Daikichi's grandfather dies, leaving behind a young daughter named Rin. However, as most of the family is embarrassed at the idea of a 79-year-old man having a six-year-old child, they can't seem to figure out what to do with her. Disgusted by this behavior, Daikichi decides to take care of her himself, but he's a bachelor, has no idea how to raise a child, and doesn't even like kids! Now, Daikichi must do the normal things a parent does such as enroll her in school, buy her clothing and teach her about the life and world around her. But more importantly, he must also help her deal with her father's death and decide whether or not she should try to find her mother. Together, the two begin their unlikely relationship as father and daughter.
Usagi Drop is for the most part a tale of two stories. The first is a extremely heartwarming look at a young male that takes in an abandoned child. This part of the story contains some of the most tear bringing moments I have ever read. The second part of this tale though really leaves a bad taste in some people's mouth as we descend onto a very strange path. Story: 7/10 I am going to throw this out... read more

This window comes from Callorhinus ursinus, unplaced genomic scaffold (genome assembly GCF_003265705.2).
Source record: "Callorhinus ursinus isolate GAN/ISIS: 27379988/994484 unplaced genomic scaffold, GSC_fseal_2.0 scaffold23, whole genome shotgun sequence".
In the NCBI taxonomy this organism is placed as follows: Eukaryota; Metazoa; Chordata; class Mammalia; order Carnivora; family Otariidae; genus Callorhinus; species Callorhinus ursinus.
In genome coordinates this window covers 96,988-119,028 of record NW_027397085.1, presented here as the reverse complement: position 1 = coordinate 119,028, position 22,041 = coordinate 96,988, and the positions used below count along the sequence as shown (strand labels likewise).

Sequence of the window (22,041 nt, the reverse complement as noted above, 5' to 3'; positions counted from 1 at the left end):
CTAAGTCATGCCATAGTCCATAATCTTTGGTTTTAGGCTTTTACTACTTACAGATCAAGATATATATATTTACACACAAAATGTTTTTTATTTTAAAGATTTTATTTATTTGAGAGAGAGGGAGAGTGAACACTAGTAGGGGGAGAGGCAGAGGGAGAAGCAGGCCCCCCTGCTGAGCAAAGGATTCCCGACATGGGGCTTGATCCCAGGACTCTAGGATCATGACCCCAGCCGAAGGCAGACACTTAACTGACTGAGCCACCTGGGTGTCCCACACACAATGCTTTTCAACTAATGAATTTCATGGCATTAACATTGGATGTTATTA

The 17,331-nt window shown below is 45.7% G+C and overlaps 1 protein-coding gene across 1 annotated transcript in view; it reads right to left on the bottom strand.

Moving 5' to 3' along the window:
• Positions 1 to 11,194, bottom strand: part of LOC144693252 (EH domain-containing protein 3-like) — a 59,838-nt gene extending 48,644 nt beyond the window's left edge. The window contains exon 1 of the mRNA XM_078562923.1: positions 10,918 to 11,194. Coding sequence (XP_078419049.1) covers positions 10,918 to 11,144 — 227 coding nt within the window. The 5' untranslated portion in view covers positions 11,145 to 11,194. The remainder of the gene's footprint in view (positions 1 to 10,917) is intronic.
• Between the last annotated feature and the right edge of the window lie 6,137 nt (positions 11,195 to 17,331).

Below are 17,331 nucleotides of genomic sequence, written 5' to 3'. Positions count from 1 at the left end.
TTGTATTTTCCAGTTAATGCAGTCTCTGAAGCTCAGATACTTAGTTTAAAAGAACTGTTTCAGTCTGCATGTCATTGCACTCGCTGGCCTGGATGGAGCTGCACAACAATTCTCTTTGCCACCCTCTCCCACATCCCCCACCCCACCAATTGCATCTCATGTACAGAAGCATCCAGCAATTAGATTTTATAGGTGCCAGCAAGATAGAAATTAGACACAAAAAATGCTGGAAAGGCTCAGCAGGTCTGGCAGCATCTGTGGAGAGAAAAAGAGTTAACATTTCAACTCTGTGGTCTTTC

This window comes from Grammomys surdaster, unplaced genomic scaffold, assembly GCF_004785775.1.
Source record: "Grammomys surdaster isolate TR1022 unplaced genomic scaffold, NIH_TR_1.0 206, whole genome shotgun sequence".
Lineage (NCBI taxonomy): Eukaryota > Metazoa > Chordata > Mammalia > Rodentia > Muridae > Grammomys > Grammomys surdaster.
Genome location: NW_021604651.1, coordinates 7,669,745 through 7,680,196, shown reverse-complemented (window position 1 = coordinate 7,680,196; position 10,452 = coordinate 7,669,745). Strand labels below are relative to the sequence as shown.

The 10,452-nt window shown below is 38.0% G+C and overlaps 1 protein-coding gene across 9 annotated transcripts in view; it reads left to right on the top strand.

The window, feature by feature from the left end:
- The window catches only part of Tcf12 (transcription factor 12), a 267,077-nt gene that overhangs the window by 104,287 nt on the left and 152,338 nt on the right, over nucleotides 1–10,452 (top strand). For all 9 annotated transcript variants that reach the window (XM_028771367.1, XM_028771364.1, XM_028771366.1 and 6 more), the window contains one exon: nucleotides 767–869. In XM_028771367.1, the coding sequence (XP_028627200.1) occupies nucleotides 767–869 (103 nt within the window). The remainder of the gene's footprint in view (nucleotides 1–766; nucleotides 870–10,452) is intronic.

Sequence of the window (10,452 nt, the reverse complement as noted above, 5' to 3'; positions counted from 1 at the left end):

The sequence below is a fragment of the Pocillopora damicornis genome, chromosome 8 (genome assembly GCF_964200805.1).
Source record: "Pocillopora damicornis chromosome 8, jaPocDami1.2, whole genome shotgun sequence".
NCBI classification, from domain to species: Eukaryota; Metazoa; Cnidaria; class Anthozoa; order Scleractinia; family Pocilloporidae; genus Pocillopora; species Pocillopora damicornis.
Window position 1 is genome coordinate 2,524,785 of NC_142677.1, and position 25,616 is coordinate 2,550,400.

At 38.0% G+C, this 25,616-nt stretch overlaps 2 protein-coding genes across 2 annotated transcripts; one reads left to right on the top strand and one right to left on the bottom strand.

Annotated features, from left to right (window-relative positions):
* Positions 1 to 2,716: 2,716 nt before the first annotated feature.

Story: I've seen the "single parent suddenly get child" concept done several times in different mediums. However, Usagi Drop does it but with completely different feel. It has two major timelines. The first timeline is mostly slice of life. There is drama but nothing like soap opera. It's mainly Daikichi figuring how to make a family with Rin and the moments and feelings that unfold. The second... read more
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